The Upfield bike path goes through Brunswick and Coburg before running out at the northern end of Fawkner Crematorium and Memorial Park. There has been graffiti along the bike path for decades. It is interesting to observe the urban real politics of competing uses of this stretch of land that is maintained by Moreland City Council.
The city council built the bicycle track on land that is bounded between the train line controlled by VicTrack and the backs of private property.
Private property owners with walls backing on the bike path have been upgrading their property; the old corrugated iron sheds are being replaced with walls of concrete. This has created more and better walls for the graffiti writers extending further north. (See my post on The Commons Graffiti.)
The areas around the tracks controlled by VicTrack are the most neglected. This is not entirely due to utilitarian considerations and derelict railway buildings are allowed to decay without allowing them to be used as surfaces for graffiti.
The graffiti writers were there first, making use of the walls beside the train tracks. Their work has been slowly accumulating until it covers about six kilometres of walls on both sides of the tracks. Sometimes the same graffers will paint the same walls years later.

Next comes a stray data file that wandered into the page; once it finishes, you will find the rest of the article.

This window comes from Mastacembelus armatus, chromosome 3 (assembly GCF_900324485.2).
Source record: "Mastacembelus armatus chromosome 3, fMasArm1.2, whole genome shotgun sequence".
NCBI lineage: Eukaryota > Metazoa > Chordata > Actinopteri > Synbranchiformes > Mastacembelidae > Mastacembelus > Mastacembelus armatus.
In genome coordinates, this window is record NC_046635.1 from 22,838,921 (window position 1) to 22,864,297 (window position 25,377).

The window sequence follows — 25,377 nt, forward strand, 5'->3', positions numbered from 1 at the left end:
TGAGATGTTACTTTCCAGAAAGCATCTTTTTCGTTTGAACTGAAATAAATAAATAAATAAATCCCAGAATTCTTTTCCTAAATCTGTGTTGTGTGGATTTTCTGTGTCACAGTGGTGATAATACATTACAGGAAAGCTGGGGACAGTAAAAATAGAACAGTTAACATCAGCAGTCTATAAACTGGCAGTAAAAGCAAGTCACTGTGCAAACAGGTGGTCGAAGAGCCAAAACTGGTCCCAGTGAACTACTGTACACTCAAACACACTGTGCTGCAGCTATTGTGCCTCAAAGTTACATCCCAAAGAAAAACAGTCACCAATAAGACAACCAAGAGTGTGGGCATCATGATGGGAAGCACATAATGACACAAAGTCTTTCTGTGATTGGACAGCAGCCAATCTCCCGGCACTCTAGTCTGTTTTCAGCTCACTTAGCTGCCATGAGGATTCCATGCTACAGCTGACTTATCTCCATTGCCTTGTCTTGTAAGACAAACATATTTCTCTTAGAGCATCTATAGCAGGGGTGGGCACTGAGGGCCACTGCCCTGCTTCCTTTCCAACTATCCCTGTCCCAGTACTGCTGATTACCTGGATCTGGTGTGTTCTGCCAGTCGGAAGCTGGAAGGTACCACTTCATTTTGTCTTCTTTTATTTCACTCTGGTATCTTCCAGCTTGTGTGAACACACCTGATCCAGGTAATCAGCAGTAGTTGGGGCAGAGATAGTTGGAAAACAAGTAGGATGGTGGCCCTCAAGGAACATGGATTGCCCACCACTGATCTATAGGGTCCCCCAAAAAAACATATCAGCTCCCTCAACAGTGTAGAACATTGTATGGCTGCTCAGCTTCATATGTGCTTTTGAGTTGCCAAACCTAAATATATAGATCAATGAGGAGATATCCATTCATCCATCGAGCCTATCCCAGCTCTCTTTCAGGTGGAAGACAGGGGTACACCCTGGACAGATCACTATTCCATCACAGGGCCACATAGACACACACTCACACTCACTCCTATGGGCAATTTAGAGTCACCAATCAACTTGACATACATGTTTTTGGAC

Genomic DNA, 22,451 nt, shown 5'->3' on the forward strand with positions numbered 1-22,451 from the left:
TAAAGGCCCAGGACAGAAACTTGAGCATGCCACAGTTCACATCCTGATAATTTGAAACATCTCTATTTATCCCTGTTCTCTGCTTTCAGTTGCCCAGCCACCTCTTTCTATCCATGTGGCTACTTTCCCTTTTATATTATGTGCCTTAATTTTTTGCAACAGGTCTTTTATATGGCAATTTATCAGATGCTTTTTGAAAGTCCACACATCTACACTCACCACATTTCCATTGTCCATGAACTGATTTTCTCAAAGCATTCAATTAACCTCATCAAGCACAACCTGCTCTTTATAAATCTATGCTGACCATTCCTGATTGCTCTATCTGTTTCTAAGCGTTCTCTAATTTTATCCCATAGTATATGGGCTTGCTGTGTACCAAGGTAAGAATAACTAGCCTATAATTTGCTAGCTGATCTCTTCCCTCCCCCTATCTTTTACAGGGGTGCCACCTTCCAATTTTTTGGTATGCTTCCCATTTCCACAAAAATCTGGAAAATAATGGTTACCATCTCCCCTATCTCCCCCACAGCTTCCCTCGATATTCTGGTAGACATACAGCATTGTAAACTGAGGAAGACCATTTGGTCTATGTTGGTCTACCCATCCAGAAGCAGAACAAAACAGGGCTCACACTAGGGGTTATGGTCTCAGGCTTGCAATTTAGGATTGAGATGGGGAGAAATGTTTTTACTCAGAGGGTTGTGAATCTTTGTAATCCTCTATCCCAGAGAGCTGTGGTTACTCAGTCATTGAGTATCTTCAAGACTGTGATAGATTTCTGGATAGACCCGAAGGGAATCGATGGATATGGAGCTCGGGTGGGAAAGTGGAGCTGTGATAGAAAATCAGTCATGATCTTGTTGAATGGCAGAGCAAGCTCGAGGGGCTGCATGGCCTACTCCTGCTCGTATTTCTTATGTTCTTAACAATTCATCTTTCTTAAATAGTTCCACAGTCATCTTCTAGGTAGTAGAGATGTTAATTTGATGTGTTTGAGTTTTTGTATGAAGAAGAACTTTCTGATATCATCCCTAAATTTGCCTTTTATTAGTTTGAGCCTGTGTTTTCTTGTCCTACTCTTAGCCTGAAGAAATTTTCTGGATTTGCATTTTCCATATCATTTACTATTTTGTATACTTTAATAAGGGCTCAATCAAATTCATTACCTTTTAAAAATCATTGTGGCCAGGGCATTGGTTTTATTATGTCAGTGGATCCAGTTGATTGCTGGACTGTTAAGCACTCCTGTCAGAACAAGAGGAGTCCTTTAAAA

Then came the bike path and the cyclists and in the last couple of years the guerrilla gardeners.
If you want a way to prevent graffiti, the solution is to plant trees and vegetation in front of the wall. This has worked at Brunswick Station where all the graffiti is more than two years old now due to extensive planting by the “Friends of the Upfield Linear Park”, who have more extensive ideas for the whole area on their website.
Further north along the bike path the graffiti and the guerrilla gardening create a beautiful combination, growing simultaneously along the Upfield bicycle track just north of Moreland Station. Here a back laneway has blossomed, the colour of flowers mixing with the paints. Further enhancing this area is the solar powered lighting built into the fence separating the bike track from the railway. At this point there appears to be a balance between the competing interests but the situation is dynamic.